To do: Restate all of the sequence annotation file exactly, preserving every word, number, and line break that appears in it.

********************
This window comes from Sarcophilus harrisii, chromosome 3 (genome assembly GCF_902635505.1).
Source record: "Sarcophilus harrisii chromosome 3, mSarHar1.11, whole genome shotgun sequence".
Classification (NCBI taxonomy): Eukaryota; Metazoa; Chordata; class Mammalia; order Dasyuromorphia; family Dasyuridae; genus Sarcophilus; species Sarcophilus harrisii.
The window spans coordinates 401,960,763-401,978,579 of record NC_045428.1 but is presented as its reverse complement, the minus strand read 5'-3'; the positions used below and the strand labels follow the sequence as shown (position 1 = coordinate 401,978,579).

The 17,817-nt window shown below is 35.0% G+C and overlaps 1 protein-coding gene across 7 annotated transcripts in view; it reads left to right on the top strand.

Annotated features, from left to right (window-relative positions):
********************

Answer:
This window comes from Sarcophilus harrisii, chromosome 3 (genome assembly GCF_902635505.1).
Source record: "Sarcophilus harrisii chromosome 3, mSarHar1.11, whole genome shotgun sequence".
Classification (NCBI taxonomy): Eukaryota; Metazoa; Chordata; class Mammalia; order Dasyuromorphia; family Dasyuridae; genus Sarcophilus; species Sarcophilus harrisii.
The window spans coordinates 401,960,763-401,978,579 of record NC_045428.1 but is presented as its reverse complement, the minus strand read 5'-3'; the positions used below and the strand labels follow the sequence as shown (position 1 = coordinate 401,978,579).

The 17,817-nt window shown below is 35.0% G+C and overlaps 1 protein-coding gene across 7 annotated transcripts in view; it reads left to right on the top strand.

Annotated features, from left to right (window-relative positions):